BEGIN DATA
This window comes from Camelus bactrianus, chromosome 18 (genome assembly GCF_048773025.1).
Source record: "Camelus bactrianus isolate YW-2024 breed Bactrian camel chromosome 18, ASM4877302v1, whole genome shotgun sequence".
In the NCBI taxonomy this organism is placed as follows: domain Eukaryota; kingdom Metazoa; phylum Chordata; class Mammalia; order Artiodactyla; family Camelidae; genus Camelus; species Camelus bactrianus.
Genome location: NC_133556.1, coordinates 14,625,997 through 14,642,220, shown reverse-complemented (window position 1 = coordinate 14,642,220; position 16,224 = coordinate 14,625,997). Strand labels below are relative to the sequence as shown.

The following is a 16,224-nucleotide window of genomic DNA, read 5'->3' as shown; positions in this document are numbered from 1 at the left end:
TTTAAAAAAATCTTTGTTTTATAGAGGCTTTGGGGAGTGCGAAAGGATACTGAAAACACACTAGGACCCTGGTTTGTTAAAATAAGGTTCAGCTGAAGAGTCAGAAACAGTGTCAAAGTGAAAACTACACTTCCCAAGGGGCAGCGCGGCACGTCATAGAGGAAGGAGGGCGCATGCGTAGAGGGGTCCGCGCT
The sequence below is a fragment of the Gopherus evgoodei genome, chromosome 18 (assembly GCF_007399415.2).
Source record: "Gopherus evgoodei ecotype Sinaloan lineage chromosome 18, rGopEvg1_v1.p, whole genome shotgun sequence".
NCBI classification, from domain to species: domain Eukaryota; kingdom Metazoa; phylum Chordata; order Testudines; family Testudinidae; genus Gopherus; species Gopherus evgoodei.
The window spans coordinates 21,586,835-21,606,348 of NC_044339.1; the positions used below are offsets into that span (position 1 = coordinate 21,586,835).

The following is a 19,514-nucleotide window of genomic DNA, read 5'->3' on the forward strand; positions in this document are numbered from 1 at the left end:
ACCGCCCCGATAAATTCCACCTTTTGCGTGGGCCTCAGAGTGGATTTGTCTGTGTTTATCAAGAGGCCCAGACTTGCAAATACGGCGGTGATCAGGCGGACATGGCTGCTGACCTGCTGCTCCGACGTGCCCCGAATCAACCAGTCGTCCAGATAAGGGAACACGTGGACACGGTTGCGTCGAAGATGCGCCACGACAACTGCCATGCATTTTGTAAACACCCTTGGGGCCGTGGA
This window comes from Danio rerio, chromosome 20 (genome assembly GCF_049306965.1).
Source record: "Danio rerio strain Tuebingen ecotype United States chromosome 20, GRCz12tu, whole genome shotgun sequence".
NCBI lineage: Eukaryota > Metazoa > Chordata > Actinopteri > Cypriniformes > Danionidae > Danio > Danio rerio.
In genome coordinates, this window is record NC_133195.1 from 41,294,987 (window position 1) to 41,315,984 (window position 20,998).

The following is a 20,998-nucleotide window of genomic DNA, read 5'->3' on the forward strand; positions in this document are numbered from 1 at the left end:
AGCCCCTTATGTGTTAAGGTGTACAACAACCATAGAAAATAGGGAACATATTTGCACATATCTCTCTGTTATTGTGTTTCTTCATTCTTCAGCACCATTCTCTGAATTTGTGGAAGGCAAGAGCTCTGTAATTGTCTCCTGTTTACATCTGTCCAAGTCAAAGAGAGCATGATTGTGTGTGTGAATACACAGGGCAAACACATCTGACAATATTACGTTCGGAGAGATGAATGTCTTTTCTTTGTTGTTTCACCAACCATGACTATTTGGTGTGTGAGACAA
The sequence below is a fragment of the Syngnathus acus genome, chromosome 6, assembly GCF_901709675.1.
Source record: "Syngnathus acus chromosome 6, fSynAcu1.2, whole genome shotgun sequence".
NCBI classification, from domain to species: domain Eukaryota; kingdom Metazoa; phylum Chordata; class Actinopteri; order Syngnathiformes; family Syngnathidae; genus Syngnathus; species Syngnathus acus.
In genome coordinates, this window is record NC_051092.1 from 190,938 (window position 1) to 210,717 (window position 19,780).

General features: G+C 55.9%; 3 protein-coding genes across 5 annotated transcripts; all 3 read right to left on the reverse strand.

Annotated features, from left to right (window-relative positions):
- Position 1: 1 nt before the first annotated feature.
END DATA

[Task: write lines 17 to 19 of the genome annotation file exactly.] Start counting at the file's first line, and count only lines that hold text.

The following is a 20,998-nucleotide window of genomic DNA, read 5'->3' on the forward strand; positions in this document are numbered from 1 at the left end:
AGCCCCTTATGTGTTAAGGTGTACAACAACCATAGAAAATAGGGAACATATTTGCACATATCTCTCTGTTATTGTGTTTCTTCATTCTTCAGCACCATTCTCTGAATTTGTGGAAGGCAAGAGCTCTGTAATTGTCTCCTGTTTACATCTGTCCAAGTCAAAGAGAGCATGATTGTGTGTGTGAATACACAGGGCAAACACATCTGACAATATTACGTTCGGAGAGATGAATGTCTTTTCTTTGTTGTTTCACCAACCATGACTATTTGGTGTGTGAGACAA
The sequence below is a fragment of the Syngnathus acus genome, chromosome 6, assembly GCF_901709675.1.